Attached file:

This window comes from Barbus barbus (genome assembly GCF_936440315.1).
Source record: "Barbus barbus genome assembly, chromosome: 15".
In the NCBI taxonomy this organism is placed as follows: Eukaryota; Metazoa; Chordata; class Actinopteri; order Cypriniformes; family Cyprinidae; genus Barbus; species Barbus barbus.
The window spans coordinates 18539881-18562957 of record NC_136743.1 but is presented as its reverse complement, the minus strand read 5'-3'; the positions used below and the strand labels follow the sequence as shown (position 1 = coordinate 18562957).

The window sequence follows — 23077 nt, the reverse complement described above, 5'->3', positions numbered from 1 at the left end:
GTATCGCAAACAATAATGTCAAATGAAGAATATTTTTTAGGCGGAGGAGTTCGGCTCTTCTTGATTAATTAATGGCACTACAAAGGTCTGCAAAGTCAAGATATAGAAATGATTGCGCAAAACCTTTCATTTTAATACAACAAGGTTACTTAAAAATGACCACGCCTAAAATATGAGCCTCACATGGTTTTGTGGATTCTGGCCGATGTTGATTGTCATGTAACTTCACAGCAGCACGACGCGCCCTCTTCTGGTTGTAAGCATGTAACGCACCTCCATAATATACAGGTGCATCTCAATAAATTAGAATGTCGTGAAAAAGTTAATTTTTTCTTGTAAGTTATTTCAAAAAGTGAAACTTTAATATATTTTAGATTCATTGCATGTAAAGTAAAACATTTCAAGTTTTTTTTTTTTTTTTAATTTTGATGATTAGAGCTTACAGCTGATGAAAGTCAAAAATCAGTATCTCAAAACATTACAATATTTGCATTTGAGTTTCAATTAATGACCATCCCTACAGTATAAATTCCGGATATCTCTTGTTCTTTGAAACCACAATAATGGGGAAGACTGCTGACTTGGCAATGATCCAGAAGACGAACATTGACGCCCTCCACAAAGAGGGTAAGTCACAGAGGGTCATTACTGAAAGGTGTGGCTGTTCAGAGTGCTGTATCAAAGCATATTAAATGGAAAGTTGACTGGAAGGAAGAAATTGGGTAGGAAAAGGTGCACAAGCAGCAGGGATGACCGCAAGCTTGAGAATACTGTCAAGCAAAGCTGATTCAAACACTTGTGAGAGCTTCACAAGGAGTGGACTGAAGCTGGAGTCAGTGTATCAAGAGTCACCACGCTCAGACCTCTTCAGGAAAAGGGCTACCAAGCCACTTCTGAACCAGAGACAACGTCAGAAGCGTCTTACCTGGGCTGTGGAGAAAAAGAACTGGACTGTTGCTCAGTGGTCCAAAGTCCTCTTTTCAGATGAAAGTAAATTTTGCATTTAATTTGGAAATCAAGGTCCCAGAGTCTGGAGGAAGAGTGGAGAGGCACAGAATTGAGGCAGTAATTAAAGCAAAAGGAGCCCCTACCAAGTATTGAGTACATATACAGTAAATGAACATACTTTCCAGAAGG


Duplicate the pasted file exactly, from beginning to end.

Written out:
This window comes from Barbus barbus (genome assembly GCF_936440315.1).
Source record: "Barbus barbus genome assembly, chromosome: 15".
In the NCBI taxonomy this organism is placed as follows: Eukaryota; Metazoa; Chordata; class Actinopteri; order Cypriniformes; family Cyprinidae; genus Barbus; species Barbus barbus.
The window spans coordinates 18539881-18562957 of record NC_136743.1 but is presented as its reverse complement, the minus strand read 5'-3'; the positions used below and the strand labels follow the sequence as shown (position 1 = coordinate 18562957).

The window sequence follows — 23077 nt, the reverse complement described above, 5'->3', positions numbered from 1 at the left end:
GTATCGCAAACAATAATGTCAAATGAAGAATATTTTTTAGGCGGAGGAGTTCGGCTCTTCTTGATTAATTAATGGCACTACAAAGGTCTGCAAAGTCAAGATATAGAAATGATTGCGCAAAACCTTTCATTTTAATACAACAAGGTTACTTAAAAATGACCACGCCTAAAATATGAGCCTCACATGGTTTTGTGGATTCTGGCCGATGTTGATTGTCATGTAACTTCACAGCAGCACGACGCGCCCTCTTCTGGTTGTAAGCATGTAACGCACCTCCATAATATACAGGTGCATCTCAATAAATTAGAATGTCGTGAAAAAGTTAATTTTTTCTTGTAAGTTATTTCAAAAAGTGAAACTTTAATATATTTTAGATTCATTGCATGTAAAGTAAAACATTTCAAGTTTTTTTTTTTTTTTTAATTTTGATGATTAGAGCTTACAGCTGATGAAAGTCAAAAATCAGTATCTCAAAACATTACAATATTTGCATTTGAGTTTCAATTAATGACCATCCCTACAGTATAAATTCCGGATATCTCTTGTTCTTTGAAACCACAATAATGGGGAAGACTGCTGACTTGGCAATGATCCAGAAGACGAACATTGACGCCCTCCACAAAGAGGGTAAGTCACAGAGGGTCATTACTGAAAGGTGTGGCTGTTCAGAGTGCTGTATCAAAGCATATTAAATGGAAAGTTGACTGGAAGGAAGAAATTGGGTAGGAAAAGGTGCACAAGCAGCAGGGATGACCGCAAGCTTGAGAATACTGTCAAGCAAAGCTGATTCAAACACTTGTGAGAGCTTCACAAGGAGTGGACTGAAGCTGGAGTCAGTGTATCAAGAGTCACCACGCTCAGACCTCTTCAGGAAAAGGGCTACCAAGCCACTTCTGAACCAGAGACAACGTCAGAAGCGTCTTACCTGGGCTGTGGAGAAAAAGAACTGGACTGTTGCTCAGTGGTCCAAAGTCCTCTTTTCAGATGAAAGTAAATTTTGCATTTAATTTGGAAATCAAGGTCCCAGAGTCTGGAGGAAGAGTGGAGAGGCACAGAATTGAGGCAGTAATTAAAGCAAAAGGAGCCCCTACCAAGTATTGAGTACATATACAGTAAATGAACATACTTTCCAGAAGG